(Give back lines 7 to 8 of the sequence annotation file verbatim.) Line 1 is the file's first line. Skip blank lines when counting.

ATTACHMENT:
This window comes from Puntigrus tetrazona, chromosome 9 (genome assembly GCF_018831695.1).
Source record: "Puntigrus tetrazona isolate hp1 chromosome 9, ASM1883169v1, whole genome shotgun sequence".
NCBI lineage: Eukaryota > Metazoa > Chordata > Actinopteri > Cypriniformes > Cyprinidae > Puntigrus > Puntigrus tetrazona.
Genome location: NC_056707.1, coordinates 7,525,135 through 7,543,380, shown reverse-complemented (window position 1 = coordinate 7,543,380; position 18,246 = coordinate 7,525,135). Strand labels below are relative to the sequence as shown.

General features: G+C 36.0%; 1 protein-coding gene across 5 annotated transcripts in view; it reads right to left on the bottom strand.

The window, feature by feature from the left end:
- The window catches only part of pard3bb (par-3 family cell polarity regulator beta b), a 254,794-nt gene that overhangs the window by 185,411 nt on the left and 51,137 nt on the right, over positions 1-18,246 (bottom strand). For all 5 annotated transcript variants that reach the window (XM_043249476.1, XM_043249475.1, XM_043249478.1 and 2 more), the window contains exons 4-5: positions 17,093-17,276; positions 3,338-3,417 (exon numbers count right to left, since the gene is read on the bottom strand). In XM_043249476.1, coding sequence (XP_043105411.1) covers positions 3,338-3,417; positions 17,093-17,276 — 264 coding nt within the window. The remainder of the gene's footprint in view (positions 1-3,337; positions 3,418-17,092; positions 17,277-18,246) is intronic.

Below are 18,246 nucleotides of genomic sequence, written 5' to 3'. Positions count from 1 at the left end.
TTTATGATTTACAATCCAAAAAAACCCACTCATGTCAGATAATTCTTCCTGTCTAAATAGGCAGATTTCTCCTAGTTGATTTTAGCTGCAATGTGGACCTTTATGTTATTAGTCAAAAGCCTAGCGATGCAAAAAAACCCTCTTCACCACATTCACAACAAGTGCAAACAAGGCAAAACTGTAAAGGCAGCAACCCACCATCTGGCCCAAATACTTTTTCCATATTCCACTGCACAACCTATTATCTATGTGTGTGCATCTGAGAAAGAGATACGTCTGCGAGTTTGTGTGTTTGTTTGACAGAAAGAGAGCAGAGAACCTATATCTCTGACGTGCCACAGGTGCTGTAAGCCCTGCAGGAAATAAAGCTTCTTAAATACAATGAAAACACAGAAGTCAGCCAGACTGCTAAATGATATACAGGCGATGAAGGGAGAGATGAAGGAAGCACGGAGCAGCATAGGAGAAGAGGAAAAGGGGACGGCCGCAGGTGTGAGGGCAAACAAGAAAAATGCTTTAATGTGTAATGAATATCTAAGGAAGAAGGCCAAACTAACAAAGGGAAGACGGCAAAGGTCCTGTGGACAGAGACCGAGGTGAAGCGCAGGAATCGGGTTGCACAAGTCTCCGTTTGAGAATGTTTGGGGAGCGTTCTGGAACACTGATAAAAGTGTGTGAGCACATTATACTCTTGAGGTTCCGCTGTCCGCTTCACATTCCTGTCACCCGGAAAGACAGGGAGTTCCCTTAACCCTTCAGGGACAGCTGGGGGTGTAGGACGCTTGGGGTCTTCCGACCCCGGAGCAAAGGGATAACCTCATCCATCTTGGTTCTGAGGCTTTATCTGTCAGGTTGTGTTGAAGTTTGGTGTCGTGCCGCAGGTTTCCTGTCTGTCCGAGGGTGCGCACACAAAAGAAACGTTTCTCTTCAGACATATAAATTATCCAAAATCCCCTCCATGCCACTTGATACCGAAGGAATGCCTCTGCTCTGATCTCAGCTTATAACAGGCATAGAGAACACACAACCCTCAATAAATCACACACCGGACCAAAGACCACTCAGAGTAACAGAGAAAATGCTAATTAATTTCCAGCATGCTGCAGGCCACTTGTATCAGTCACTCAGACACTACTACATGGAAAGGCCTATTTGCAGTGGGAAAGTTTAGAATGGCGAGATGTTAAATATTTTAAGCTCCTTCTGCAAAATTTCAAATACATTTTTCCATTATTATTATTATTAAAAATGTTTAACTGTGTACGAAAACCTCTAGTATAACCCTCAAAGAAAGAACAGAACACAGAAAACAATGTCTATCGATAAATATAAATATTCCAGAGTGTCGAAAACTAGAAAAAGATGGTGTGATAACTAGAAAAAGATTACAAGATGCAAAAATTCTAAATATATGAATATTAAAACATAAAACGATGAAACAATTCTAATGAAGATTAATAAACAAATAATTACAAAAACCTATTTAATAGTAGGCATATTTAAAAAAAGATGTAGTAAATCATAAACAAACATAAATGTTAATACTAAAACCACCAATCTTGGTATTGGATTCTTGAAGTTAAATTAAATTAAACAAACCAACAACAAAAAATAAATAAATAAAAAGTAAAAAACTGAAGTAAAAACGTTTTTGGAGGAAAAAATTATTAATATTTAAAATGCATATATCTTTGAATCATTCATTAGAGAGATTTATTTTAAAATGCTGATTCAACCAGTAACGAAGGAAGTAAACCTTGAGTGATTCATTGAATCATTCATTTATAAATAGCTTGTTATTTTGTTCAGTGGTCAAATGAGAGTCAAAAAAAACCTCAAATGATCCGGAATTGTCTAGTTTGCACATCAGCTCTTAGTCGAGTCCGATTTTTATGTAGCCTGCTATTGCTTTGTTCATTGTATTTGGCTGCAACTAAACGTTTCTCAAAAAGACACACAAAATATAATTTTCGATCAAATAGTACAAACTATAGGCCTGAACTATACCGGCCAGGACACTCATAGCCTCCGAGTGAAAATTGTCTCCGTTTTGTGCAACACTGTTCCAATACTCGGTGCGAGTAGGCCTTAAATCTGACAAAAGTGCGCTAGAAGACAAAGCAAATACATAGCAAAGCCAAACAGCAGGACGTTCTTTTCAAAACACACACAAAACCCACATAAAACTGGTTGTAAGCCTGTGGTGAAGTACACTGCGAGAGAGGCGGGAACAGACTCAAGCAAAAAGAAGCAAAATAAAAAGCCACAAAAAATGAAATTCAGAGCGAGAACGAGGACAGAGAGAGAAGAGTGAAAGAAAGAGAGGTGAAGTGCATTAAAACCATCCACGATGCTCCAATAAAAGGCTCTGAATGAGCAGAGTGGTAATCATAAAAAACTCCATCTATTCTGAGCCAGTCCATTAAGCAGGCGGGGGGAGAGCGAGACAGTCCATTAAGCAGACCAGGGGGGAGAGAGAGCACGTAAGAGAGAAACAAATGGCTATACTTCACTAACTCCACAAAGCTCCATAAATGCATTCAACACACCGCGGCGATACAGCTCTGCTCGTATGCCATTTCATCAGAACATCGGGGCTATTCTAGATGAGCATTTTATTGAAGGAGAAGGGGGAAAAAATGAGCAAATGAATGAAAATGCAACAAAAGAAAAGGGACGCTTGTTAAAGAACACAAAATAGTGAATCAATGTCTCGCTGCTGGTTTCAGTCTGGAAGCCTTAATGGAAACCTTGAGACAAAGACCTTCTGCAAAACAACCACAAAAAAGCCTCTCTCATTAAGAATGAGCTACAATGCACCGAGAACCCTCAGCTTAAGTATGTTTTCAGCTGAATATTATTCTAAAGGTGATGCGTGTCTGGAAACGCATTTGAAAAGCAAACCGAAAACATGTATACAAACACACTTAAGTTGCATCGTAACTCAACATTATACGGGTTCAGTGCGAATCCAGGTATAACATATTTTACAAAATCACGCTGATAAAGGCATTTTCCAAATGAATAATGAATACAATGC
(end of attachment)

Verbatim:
- The window catches only part of pard3bb (par-3 family cell polarity regulator beta b), a 254,794-nt gene that overhangs the window by 185,411 nt on the left and 51,137 nt on the right, over positions 1-18,246 (bottom strand). For all 5 annotated transcript variants that reach the window (XM_043249476.1, XM_043249475.1, XM_043249478.1 and 2 more), the window contains exons 4-5: positions 17,093-17,276; positions 3,338-3,417 (exon numbers count right to left, since the gene is read on the bottom strand). In XM_043249476.1, coding sequence (XP_043105411.1) covers positions 3,338-3,417; positions 17,093-17,276 — 264 coding nt within the window. The remainder of the gene's footprint in view (positions 1-3,337; positions 3,418-17,092; positions 17,277-18,246) is intronic.

Below are 18,246 nucleotides of genomic sequence, written 5' to 3'. Positions count from 1 at the left end.